Badger

Badger gained widespread fame as the subject of the book Voyaging On A Small Income. The concept of this design was to use the basic interior accommodation plan that worked so well on the 34′ Topsail Ketch Sunrise, which was evolved and improved on during the decade that I lived aboard her. We’d done several sailing dory designs before this one and it benefited from improvements we would make for a better hull form, both for sailing characteristics and for stability.

The oft asked question is not only why is Badger such a good yacht, but specifically, why is she a good yacht for voyaging on a small income? One of Badger’s greatest attractions is that she is actually designed for just one couple. Most boats of her size have at least six berths and therefore the rest of the accommodation has to be built in around them. On many boats that are used for voyaging, the quarter berths are used for storage. However, on Badger, one can readily gain access to the space under the cockpit, so this area can be used for much more efficient stowage.

Badger is designed to have a large and usable galley, a necessity on any serious voyaging yacht. She has a pleasant saloon with room for bookshelves and a double cabin. The head is large enough so that you can close the door and have a shower. She has a full-width/raised-deck cabin from cockpit to forward cabin, which gives a great sense of spaciousness and is much stronger, structurally, than a conventional coach-roof. There is room for a heating stove. The dory hull gives a wide flat floor, which allows for the accommodation to be pushed further to the sides of the boat without you having to stand on the sides of the hull. She is comfortable to live on both while at sea and in harbor.

Plywood is a simple, quick and strong material with which to build. By shopping around carefully it can be bought for a very reasonable outlay and if you are building while working, it is possible to buy a little at a time. If you are using epoxy, it is not necessary to choose the best quality marine ply — even though that would be first choice — well made exterior can be satisfactory. When epoxy is used, you don’t need expensive fastenings, which tend to make up for the initial cost of the glue. Glued and epoxy sealed construction has the advantage that it doesn’t leak, a great advantage for any boat. The yacht is of moderate displacement, meaning that the initial building costs are also moderate. An advantage of plywood that is rarely mentioned is that it is very easy to repair, because the damaged area can be cut out and a new piece or pieces scarfed in.

There are two versions of how to build the deck and cabin; one with a trunk cabin and the other with a raised, flush deck like Badger. The latter makes the most sense to me and I would recommend it for anyone going voyaging. It adds to the room below and makes the deck layout more open and easier to work upon. It also adds to the stability in a knockdown by adding volume where it does the most good in shifting the center of buoyancy in the right direction.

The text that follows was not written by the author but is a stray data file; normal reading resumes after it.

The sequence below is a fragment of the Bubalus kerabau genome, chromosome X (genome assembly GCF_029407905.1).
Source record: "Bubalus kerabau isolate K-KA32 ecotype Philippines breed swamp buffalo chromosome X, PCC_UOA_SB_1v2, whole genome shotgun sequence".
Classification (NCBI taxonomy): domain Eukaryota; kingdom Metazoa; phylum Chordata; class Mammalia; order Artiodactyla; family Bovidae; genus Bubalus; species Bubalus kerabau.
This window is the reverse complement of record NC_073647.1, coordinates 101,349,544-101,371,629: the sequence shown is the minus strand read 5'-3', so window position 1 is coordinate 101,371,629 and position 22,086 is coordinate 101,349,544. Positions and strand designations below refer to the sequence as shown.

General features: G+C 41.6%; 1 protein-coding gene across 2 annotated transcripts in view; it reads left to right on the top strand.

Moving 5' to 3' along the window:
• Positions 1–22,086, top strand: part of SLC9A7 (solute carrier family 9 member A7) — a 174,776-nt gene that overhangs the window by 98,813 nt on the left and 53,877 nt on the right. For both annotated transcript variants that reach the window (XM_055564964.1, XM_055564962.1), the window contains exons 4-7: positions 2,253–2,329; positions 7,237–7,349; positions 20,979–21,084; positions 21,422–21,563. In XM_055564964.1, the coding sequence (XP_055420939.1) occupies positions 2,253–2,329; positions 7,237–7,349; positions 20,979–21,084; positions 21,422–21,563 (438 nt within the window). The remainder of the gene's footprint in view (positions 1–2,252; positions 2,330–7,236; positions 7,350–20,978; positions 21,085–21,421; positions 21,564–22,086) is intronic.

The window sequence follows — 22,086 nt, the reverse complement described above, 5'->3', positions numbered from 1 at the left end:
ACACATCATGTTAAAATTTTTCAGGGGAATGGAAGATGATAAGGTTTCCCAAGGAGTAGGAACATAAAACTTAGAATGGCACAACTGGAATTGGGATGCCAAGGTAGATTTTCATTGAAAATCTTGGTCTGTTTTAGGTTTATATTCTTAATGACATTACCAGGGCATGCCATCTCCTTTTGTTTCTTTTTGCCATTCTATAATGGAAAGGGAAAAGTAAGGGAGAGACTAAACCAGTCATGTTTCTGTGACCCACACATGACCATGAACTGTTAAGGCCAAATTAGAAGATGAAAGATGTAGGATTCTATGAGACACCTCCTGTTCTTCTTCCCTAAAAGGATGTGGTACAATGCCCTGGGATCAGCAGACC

The original cutter rig was done for building in an area where grown poles are available as spars. We worked out some simple hardware that could be made with modest equipment and this rig has worked out well on some sisterships.

As Pete and Annie have found, it is a layout that has worked out very well for them, as it did for me. For anyone wanting to do the sort of cruising that the Pete and Annie Hill are doing, this boat would be hard to beat. It's got room for a couple to live and cruise in comfort and yet is of a size that is affordable and manageable.

On deck, Badger is simple and uncluttered, with a small footwell aft, clear center deck and a sunken foredeck which keeps spray away from the cockpit area and allows a solid dinghy to be carried without impeding the helmsman’s view. She has plenty of hatches for ventilation. The deck boxes abaft the back of the cabin allow petrol (gasoline — if you must have some aboard) to be stored safely and provide a home for the tails from the sheets and halyards. They also make very comfortable seats. The rudder is hung outboard, for ease of maintenance.

The junk rig is possibly the best short-handed cruising rig ever devised. It is also very inexpensive to build and to maintain. It allows more room below decks and is uncluttered above decks.

Badger can be built simply and for very little money. Sheathed in cloth and epoxy she is easy to maintain and can be kept shipshape and Bristol fashion at very little expense — an essential prerequisite for a boat that is sailed on a small income.

Design Specs

Designer: 
Jay Benford
Year of Design: 
1978
LOA: 
34'-0"
Beam: 
11'-0"
Draft: 
4'-6" fin keel or 3'-6" long keel
Displacement: 
10.400 lbs. with average load and tanks filled
Materials: 
Wood
Propulsion: 
sail and/or small diesel
Skill Level to Build: 
Moderate
Available as: 
Complete Plans
Cost: 
$595.00 plus s/h
Contact Information: 

email: info@benford.us

mail: 29663 Tallulah Lane
Easton, MD 12601

phone: 410+745-3235